The risk of food crime has soared during the pandemic as the collapse of foodservice and the closure of meat processing plants has created a dramatic imbalance in supply and demand.

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4760208496?profile=RESIZE_400xIGFS, Queens University Belfast working with ABP have analysed 413 fraud reports in the beef supply chain between 1997 and 2017 .published in the Rapid Alert System for Food and Feed (RASFF) and HorizonScan to determine their overall pattern.  Counterfeiting was the most common type of fraud in the beef industry; it accounted for 42.9% of all reports documented. When reports were classified by area in the supply chain in the report occurred, 36.4% of all cases were attributed to primary processing, of which 95.5% were counterfeiting cases. Counterfeiting included products manufactured/packed on unapproved premises, or without appropriate inspection or documentation, as well as products issued with fraudulent health certificates.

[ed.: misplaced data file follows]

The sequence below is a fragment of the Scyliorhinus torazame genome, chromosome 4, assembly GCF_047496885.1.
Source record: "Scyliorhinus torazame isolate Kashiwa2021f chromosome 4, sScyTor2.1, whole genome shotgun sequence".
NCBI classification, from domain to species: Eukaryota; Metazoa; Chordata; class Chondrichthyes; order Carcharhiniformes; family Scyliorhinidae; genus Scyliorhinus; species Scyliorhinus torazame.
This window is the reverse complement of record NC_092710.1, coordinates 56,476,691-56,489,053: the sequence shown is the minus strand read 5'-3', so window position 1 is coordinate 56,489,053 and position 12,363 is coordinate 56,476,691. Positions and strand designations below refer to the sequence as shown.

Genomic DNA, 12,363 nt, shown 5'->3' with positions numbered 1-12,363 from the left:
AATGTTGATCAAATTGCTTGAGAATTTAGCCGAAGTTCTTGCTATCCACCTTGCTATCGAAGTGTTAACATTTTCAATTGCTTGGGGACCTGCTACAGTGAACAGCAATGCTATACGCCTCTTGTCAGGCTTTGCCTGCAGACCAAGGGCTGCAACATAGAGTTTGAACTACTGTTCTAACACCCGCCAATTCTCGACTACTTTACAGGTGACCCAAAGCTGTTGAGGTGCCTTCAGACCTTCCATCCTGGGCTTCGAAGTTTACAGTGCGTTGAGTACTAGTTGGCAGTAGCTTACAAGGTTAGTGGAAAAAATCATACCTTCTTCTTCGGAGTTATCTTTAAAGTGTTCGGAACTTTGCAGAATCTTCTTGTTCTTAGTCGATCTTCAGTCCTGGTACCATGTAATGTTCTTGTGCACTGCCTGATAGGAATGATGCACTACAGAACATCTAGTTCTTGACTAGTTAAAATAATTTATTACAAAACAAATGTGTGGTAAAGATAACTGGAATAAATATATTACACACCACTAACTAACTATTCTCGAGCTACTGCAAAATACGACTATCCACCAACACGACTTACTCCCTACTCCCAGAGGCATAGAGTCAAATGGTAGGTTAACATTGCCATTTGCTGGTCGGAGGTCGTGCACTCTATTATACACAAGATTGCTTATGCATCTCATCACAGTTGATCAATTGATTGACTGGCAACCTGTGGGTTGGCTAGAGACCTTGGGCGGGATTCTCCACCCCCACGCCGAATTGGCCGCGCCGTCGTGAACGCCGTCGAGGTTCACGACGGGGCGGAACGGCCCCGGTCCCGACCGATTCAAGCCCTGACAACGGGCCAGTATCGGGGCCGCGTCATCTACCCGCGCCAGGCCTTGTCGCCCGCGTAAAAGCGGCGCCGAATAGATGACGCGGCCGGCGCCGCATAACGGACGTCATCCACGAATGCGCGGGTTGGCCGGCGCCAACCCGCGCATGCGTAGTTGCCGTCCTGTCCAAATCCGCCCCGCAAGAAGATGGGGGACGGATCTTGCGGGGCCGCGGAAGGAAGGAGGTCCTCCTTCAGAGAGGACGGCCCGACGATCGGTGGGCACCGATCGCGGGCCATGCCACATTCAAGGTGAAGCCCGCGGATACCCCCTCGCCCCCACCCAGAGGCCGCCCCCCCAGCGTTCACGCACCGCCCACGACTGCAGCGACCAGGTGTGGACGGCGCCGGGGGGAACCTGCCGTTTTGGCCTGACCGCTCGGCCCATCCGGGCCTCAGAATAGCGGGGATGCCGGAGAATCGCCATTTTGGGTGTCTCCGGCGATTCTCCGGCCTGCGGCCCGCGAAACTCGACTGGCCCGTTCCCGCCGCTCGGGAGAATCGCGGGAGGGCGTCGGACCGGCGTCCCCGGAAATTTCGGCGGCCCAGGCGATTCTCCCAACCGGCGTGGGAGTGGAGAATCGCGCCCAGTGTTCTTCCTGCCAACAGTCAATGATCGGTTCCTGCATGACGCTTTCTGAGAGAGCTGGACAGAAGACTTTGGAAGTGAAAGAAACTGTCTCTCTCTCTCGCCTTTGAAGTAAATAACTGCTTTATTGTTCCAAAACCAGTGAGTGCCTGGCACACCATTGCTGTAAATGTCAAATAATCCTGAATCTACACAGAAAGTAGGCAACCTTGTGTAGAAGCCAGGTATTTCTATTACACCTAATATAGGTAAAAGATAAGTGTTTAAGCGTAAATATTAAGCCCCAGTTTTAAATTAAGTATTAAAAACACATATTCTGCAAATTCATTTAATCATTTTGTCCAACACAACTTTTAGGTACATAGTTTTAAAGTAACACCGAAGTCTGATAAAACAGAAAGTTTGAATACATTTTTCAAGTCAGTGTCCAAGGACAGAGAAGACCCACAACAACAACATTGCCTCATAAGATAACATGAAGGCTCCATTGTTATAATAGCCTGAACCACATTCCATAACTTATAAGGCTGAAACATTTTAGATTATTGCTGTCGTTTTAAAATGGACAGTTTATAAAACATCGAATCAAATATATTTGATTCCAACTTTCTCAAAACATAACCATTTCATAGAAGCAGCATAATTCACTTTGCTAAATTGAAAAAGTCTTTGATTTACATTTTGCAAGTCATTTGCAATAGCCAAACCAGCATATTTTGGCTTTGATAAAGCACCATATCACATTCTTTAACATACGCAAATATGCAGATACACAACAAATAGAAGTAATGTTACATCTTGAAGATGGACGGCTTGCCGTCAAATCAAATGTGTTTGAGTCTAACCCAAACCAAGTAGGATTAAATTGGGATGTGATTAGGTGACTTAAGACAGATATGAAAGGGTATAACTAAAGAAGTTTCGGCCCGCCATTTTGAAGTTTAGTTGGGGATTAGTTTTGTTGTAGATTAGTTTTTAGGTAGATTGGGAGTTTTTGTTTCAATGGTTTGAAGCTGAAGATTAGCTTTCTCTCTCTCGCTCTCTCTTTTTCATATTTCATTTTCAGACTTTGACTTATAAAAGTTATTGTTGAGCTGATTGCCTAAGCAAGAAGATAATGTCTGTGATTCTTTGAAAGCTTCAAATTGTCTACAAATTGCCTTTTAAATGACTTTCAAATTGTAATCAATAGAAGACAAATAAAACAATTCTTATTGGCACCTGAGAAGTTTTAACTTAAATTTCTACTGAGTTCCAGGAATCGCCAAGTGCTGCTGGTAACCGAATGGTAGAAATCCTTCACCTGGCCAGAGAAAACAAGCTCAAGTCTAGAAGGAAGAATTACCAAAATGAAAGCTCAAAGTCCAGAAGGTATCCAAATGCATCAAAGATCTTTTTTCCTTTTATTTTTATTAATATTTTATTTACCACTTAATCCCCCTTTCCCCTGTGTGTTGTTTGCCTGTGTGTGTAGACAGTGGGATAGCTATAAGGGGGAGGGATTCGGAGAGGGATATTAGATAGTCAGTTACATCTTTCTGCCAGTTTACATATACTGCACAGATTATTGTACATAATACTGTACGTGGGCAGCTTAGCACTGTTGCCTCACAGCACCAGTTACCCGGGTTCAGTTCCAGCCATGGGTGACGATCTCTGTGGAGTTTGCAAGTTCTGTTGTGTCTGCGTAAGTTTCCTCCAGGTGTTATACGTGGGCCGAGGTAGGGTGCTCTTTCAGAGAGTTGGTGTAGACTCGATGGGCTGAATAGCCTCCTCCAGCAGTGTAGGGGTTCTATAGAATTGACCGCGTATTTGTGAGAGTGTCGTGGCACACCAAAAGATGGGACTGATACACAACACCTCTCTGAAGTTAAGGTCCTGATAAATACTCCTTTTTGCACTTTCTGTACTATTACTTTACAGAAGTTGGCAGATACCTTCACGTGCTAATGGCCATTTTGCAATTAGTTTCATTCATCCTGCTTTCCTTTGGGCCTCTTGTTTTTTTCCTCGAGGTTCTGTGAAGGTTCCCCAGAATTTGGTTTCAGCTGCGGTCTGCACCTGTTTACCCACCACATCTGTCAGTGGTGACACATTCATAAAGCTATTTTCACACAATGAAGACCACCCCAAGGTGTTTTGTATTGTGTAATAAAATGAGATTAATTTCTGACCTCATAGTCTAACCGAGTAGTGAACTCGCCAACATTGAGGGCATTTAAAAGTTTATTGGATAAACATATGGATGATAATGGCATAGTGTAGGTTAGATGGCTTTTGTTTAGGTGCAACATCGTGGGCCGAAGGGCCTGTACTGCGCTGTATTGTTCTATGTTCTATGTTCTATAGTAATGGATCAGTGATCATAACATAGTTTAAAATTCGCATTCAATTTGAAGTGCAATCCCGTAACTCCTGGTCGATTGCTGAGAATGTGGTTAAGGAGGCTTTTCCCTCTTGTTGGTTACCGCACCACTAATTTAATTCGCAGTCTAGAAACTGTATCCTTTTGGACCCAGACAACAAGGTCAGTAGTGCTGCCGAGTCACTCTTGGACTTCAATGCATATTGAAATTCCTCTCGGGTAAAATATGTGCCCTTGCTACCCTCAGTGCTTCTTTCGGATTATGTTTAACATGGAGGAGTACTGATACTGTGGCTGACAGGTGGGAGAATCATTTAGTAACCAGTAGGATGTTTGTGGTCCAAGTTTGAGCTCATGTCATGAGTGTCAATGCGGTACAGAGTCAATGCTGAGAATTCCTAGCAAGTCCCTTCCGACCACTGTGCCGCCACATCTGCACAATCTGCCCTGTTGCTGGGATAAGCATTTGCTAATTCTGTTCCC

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GFSI (Global Food Safety Initiative) has just unveiled Version 2020 of its Benchmarking Requirements under its new Director Erica Sheward. As well as assessing food safety culture when companies are certified, Version 2020 puts more emphasis on food fraud and its mitigation to ensure compliance with both EU and US food law.